Step 1: RunAs dialog

Administrators need admin privileges, but not all the time. Learn how to work securely by only elevating your privileges as necessary.

The primary method for elevating privileges as needed in a corporate environment is to use RunAs. RunAs relies on a secondary logon service. It has a dialog box as well as a command line console available at runas.exe. In Windows, when one program starts the second program, the child program, inherits environment, security context, security tokens, etc. so that something started from the admin command shell will also run as admin.

You can use the RunAs Dialog, the graphical user interface for common console administrative tools (.msc) and regular programs. You can also choose to run any program with RunAs. Just right click and look for the RunAs option. Sometimes the RunAs option does not pup up. Hold shift and right click to get the RunAs option. For instance Control Panel applets (.cpl) and "Special Microsoft Windows Installer Links" -- a variety of shortcuts that invoke the installer, like Adobe Acrobat -- require holding shift and right click.


You can reach RunAs through the Administrative Tools menu


Enter the credentials in the lower part of the dialog and the program will open.
 

Another way you can use RunAs is to take a shortcut and modify its properties so that every time you click on it RunAs becomes the default. For instance if you drag an administrative tool to your desktop, right click on it, choose properties, then advanced properties then check run with different credentials, then every time you invoke that shortcut it will immediately bring up the RunAs dialog.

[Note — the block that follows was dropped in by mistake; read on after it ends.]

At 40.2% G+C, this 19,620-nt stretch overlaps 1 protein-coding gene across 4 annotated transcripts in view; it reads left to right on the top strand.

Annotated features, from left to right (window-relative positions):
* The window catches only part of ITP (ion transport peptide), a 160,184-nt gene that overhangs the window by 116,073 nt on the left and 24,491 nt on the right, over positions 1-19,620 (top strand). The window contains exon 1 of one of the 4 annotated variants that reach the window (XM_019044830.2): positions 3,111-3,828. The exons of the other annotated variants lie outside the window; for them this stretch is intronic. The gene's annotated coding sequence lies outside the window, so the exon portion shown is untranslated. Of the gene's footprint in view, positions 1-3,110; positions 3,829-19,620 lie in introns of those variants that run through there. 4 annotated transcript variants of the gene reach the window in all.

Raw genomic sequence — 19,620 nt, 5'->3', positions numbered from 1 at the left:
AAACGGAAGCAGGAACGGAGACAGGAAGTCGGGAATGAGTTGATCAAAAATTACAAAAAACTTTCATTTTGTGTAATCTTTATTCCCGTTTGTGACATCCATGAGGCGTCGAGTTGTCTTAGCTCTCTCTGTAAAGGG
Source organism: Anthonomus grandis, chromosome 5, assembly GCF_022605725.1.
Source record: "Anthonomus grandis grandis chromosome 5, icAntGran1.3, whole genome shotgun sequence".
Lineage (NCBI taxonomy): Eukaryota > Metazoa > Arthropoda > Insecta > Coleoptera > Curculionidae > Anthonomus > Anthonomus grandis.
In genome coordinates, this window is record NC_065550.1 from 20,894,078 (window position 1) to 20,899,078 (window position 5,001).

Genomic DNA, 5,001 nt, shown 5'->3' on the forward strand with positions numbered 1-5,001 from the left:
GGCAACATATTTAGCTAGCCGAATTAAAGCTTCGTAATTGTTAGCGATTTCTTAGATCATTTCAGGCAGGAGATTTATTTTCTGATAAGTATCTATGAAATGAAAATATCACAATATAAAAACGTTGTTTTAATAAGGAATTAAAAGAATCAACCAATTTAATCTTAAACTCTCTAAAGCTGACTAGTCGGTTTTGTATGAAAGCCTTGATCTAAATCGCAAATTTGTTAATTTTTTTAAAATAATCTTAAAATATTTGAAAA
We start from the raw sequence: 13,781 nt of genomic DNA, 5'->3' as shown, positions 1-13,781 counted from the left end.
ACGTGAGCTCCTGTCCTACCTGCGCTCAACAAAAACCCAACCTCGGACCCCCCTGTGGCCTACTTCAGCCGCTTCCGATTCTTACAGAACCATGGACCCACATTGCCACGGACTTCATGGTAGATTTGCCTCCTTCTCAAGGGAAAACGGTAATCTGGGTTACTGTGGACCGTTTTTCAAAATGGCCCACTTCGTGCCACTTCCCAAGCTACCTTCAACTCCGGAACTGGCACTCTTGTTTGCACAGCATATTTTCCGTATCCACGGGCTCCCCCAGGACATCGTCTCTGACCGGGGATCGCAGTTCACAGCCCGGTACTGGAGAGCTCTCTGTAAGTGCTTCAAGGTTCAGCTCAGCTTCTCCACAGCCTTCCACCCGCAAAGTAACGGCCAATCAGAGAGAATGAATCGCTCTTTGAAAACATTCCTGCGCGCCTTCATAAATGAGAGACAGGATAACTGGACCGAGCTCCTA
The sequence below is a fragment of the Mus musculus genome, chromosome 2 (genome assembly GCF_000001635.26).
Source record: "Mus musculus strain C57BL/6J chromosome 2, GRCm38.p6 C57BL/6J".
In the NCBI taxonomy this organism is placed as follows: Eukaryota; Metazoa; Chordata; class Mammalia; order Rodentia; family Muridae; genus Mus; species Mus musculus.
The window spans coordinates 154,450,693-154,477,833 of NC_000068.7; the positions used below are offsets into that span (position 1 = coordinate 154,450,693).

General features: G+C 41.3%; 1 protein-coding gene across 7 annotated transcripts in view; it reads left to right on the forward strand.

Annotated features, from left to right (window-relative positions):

Elevating privileges for administrators

 Home: Introduction
 Step 1: RunAs Dialog
 Step 2: RunAs command line
 Step 3: Differentiating security levels
 Step 4: MakeMeAdmin
 Step 5: Caveats
 Step 6: Resources

ABOUT THE AUTHOR:
 
Aaron Margosis is a Senior Consultant with Microsoft Consulting Services, focusing on US Federal government customers. He specializes in application development on Microsoft platforms and products with an emphasis on application and platform security. Aaron has blogged extensively about how to run Windows as a non-admin, and created the popular MakeMeAdmin and PrivBar utilities. Aaron holds Bachelors and Masters Degrees from the University of Virginia, and calls Arlington, VA, home.
Copyright 2005 TechTarget
 

This was first published in April 2006

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